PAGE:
Saturday, May 17, 2008

Hopes and Challenges

I spotted this snail outside the window yesterday morning, when I pulled back the curtain to check the weather. It wasn't raining yet, but the skies were the most promising they'd been all week.

I'm not entirely sure what this plant is the snail is enjoying so, but I have strong suspicions it may be some variety of honeysuckle. It's growing out of the bed of vinca which surrounds the feet of the tall arbor vitae by the gate to the backyard.

In the border, the columbine plants are joining the ranks of those who are beginning to sport tiny flower buds, giving me hope for the the days ahead.

And that lily I showed you earlier in the week has now double in height. Here's a second one which was out of the frame in the other well as a small cluster of leaves between them, which I'm pretty sure is a bit of that Oregano I brought from Eastham.

Behind the house, the apple blossoms have become to open and the oriole wasted no time in coming by to drink the nectar of those first flowers.

I didn't get to post last night, as we had a big night at work and I was a bit tired and uninterested in cyber-things when I got home. The late afternoon and evening had brought us a nice steady, but not heavy rain, which made me smile, since I'd been hoping for some all week.

In the earliest hours of the morning, there were a few rumbles of thunder and a single flash of lightning...and the rain grew a bit heavier. A comforting sound on the roof as one is drifting off to long as you don't give too much thought to what else might be going on as a result.

I was recently com mended for my posi tive out look and upbeat perspective on life and gardening.

This morning, I pulled back the window, saw the newly-flooded garden and couldn't help but feel a little bit like a liar.

As you can see, the garden is flooded worse than I've seen it, except maybe for back in the dead of winter. It seems that all the extra soil I've brought in this spring has settled down and has been for naught against the sort of heavy rains we saw last night, and which appear to be in our forecast from now through Wednesday.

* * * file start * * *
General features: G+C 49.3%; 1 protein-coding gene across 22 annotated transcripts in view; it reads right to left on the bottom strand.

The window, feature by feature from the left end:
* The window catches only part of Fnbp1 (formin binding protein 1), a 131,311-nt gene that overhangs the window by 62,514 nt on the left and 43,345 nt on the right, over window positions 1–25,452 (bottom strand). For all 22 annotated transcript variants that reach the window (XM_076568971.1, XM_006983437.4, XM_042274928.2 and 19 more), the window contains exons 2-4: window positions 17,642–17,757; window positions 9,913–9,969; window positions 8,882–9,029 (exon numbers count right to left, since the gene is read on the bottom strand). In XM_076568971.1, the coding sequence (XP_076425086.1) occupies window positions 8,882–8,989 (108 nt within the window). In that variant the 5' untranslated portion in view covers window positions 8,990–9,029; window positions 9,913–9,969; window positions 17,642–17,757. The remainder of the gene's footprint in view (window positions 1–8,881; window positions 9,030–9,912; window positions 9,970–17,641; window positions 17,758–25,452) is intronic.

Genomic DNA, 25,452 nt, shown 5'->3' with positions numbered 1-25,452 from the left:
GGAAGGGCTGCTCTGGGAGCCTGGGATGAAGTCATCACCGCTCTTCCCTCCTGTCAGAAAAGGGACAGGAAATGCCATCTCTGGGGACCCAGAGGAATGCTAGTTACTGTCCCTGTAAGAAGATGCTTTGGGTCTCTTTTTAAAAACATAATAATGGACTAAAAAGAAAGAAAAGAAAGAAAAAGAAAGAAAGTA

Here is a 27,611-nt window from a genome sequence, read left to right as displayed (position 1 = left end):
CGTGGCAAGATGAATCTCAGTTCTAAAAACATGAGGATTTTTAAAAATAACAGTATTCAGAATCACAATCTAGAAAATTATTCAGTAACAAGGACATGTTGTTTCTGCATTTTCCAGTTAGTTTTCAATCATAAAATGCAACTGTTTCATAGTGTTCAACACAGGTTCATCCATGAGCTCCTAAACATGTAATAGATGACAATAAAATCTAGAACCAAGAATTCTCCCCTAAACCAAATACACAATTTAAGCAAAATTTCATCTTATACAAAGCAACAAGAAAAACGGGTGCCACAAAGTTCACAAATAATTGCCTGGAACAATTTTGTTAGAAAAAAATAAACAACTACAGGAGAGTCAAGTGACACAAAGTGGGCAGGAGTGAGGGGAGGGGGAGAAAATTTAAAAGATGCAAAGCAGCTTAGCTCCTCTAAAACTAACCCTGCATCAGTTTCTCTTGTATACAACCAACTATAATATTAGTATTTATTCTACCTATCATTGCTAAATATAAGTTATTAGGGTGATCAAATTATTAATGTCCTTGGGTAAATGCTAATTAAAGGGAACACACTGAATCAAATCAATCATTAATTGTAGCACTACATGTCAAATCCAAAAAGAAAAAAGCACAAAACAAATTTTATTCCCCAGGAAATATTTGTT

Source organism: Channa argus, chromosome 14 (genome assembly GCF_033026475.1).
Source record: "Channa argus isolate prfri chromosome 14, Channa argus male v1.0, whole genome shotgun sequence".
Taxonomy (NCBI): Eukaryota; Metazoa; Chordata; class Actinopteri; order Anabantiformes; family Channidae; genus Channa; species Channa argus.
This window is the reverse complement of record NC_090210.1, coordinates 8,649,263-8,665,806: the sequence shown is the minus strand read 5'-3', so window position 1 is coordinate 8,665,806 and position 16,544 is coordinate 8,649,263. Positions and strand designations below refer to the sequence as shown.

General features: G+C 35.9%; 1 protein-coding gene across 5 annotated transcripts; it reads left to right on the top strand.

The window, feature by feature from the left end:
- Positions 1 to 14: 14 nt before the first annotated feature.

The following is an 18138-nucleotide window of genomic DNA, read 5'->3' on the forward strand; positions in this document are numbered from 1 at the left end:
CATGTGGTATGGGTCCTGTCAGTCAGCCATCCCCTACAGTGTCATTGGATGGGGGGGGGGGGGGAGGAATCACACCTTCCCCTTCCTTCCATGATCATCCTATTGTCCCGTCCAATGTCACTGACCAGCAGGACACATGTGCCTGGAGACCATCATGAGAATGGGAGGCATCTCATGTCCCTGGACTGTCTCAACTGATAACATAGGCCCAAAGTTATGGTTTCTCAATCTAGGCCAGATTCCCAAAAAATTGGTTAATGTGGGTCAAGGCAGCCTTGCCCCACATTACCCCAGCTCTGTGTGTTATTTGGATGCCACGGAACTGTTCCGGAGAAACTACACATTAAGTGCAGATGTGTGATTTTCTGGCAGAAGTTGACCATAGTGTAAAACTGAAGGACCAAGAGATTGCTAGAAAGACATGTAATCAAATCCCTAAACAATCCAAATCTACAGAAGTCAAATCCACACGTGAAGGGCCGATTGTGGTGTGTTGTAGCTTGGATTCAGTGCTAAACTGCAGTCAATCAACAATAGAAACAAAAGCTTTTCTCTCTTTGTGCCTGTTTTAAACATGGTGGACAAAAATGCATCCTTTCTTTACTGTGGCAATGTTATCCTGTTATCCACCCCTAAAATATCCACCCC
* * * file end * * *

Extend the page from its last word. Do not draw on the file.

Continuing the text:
So here's the angry and frustrated gardener, supposed to be marking two weeks without a cigarette (excepting a cheat puff here and there), trying to smile when he really wants to smoke half a pack or more before starting to pot up the whole damn garden to move to some higher, drier, less expensive yard somewhere.

There's over an inch of water out there in some places, as you can see. That little oregano plant and assorted others are nearly completely submerged, the feet of all the others wetter than they ought to be.

For now, I'm not seeing any ill effects and I do know by now that the water will drain off fairly quickly...but at some point, certain species are going to start dying out in this location, so I will have to come up with some alternate plan.

Meanwhile, it's time to go to work.


Butch said...

Ooh, Escargo! pass the butter . .

OK, I know it's before breakfast for me and I do not eat snails for breakfast. ( maybe cold pizza or even a bite or two of speghetti )

It looks like you have been getting your share of rain these past days. Our land is so porous the rain never sits on it but is immediately sucked up and sent along its way to the aquifier system. This is all glacial scrapeing from the Ice Age and we have tons of rock that come up in the Spring not unlike the flowers and the weeds.